It out and 'count It befor him. I ob
served that th two girls In front of
me each had eight gold pieces of the
denomination of 20 marks. The man
talked to them In German.' and the
party In front of them was 'addressed
In Polish. Indeed, he seemed to . have
a whole babel of language at his
It took . him about two minutes to
finish my examination and after he
waa convinced that. I wa honest and
not liable to .become a public charge
ha gave me a yellow ticket stamped
O. K., and as I passed out 1 was at Innt,
lit "Xinerlca. . - ' ' '
Hallway Arraatrntrali, -
This ticket only waa given ma because
I Intended to stay In New York. . Many
of the other Immigrants who were parsing
through had In addition tickets marked
"H," and later on they were bdged with
tho names of the railroads by which they
were to go to th west or to other parts
of the country. ' I followed some of them
Into a room which was like a great rail
road depot. There was a bank ' at one
end for the exchanging of money, with
the rates of exchange plainly published
over the cashier's window. There woie
ufllces where one could buy tickets, and
places where the baggage could be chucked
direct upon them. There were also, lunch
counters selling bags of food for 50 cents
or ft and every other convenience to help
th Immlgrunt on his way. Tho ' bags
woro large, and the food waa good. In
deed, I doubt ' whether one "can get as
much for the money anywhere else In
New Vol I;. This Is all regulated by law.
Thu Immigrants bound for other parts
of the country arc taken charge of by
the railroads and put on the. right cars,
Mral Back to F.arope,
Ho much for th Immigrant who gets In.
I .think there in too many of 'him and
that the country would be far better off
If two-thirds at least of him and his fam
ily were kept out of tho United Htates,
but according to the laws he Is a.lmlttted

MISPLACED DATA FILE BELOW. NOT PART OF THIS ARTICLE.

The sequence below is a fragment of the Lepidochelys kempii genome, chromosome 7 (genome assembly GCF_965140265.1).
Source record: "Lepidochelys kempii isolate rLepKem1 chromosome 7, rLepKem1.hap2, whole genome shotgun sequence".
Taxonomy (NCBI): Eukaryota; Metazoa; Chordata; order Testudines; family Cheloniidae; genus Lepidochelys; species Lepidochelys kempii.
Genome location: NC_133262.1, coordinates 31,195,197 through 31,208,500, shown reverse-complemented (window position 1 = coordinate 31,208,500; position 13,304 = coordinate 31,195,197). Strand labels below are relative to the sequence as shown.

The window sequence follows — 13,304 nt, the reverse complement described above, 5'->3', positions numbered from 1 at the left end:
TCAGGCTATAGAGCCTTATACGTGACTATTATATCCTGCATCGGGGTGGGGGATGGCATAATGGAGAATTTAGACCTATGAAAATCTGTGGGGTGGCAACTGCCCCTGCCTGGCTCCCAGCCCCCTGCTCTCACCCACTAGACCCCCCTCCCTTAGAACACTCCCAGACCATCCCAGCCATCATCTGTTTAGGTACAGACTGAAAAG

and the future must he settled by con
gress. And now ss to the would-be Immigrants
Who Hre aent back. They ate brought
here at tho rlrk of the steamship compa
nies who cuny them, and are somrtlmus
sent in by countries and cltle. abroad
who want to get rid of supporting them
and inukv Uncle Hum puy the bill. The
classes wlio are excluded , are definitely
set down In the laws. Here Is u list of
them us the commissioner. of immigration
has given It to me:
Idiots, Imbeciles, fer b,e-io;u.e J persons
and eillrptlcs. I mane, persons who have
been Insane within five years. I'aupera
snd persons likely to become a public
churgc l'eihoiis having tuberculosis or
a dangerous contagious disease. I'ersons
Miff, ring from m-'ntul or physical de
frclH which may affect their ability to
earn a living. i liniiiaui, pulygamlsts
and anarchists. .I'roHtlttue and procur
er. Contrail laborers. I'ersons whoso
pHhage ban been paid for by any asso
iliitlon, municipality or ' foreign govern
ment, and lastly children untie;- W unac
companied by a parent.
How 'I be, ( heat lufle nam.
All soils of frauds ure attempted to
get thene clasped through. Diseased eye
are doctored and the lame arc taught to
walk' without limping as they pass by the
Inspectors. I.les Innumerable are told by
tho Immigrants and evory trick Is played
to pass through the registry hall. Juat
now an especial care is taken as t girls
who might be brought In as "white
slave." The lone Immigrant maiden Is
detained, and If there is any suspicion
concerning her she goes back to Europe.
Any one suspected of disease is examined
by several doctors,' and It takes the O. K.'
of three of them to let him go through.
To show how Important these restric
tions are. more than S4.roo Immlgrnnta
wer shut out of th United b'tates last
year upon this ground, and of these
almost 18.000 were paupers and likely to
b scorn public' charges. More then J.000
had loathsom or contagious diseases; MO
wero criminals, more than 300 wer pros
titutes and about 1,800 wer laborers who
cam to work under contract x
Million New Brother and Slater.